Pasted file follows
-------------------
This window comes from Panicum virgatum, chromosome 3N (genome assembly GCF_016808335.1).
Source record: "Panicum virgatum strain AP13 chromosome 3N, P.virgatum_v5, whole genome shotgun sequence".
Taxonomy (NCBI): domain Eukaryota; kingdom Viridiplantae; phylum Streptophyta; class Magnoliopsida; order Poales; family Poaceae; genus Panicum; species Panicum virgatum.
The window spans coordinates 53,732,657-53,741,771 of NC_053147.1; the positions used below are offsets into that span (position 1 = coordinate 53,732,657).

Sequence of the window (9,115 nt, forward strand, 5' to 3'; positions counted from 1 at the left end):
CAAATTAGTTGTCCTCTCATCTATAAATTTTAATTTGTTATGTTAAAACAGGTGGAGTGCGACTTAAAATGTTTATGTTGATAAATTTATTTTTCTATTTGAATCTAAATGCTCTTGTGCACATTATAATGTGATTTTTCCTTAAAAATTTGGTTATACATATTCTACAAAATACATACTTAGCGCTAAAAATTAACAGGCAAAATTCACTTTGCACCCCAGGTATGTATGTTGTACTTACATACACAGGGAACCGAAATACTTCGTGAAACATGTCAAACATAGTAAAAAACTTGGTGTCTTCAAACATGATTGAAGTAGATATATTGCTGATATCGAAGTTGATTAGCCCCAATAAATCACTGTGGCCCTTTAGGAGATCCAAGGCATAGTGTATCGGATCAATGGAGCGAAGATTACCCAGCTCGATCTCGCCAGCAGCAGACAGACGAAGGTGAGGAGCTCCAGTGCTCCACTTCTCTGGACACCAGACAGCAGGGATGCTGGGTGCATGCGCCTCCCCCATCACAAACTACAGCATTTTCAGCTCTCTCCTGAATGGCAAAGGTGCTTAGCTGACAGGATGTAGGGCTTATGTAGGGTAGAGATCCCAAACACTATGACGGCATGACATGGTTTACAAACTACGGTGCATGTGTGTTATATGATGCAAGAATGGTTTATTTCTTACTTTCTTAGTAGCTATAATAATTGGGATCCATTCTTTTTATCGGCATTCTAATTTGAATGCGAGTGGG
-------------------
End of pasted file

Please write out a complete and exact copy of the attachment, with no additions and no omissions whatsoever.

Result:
This window comes from Panicum virgatum, chromosome 3N (genome assembly GCF_016808335.1).
Source record: "Panicum virgatum strain AP13 chromosome 3N, P.virgatum_v5, whole genome shotgun sequence".
Taxonomy (NCBI): domain Eukaryota; kingdom Viridiplantae; phylum Streptophyta; class Magnoliopsida; order Poales; family Poaceae; genus Panicum; species Panicum virgatum.
The window spans coordinates 53,732,657-53,741,771 of NC_053147.1; the positions used below are offsets into that span (position 1 = coordinate 53,732,657).

Sequence of the window (9,115 nt, forward strand, 5' to 3'; positions counted from 1 at the left end):
CAAATTAGTTGTCCTCTCATCTATAAATTTTAATTTGTTATGTTAAAACAGGTGGAGTGCGACTTAAAATGTTTATGTTGATAAATTTATTTTTCTATTTGAATCTAAATGCTCTTGTGCACATTATAATGTGATTTTTCCTTAAAAATTTGGTTATACATATTCTACAAAATACATACTTAGCGCTAAAAATTAACAGGCAAAATTCACTTTGCACCCCAGGTATGTATGTTGTACTTACATACACAGGGAACCGAAATACTTCGTGAAACATGTCAAACATAGTAAAAAACTTGGTGTCTTCAAACATGATTGAAGTAGATATATTGCTGATATCGAAGTTGATTAGCCCCAATAAATCACTGTGGCCCTTTAGGAGATCCAAGGCATAGTGTATCGGATCAATGGAGCGAAGATTACCCAGCTCGATCTCGCCAGCAGCAGACAGACGAAGGTGAGGAGCTCCAGTGCTCCACTTCTCTGGACACCAGACAGCAGGGATGCTGGGTGCATGCGCCTCCCCCATCACAAACTACAGCATTTTCAGCTCTCTCCTGAATGGCAAAGGTGCTTAGCTGACAGGATGTAGGGCTTATGTAGGGTAGAGATCCCAAACACTATGACGGCATGACATGGTTTACAAACTACGGTGCATGTGTGTTATATGATGCAAGAATGGTTTATTTCTTACTTTCTTAGTAGCTATAATAATTGGGATCCATTCTTTTTATCGGCATTCTAATTTGAATGCGAGTGGG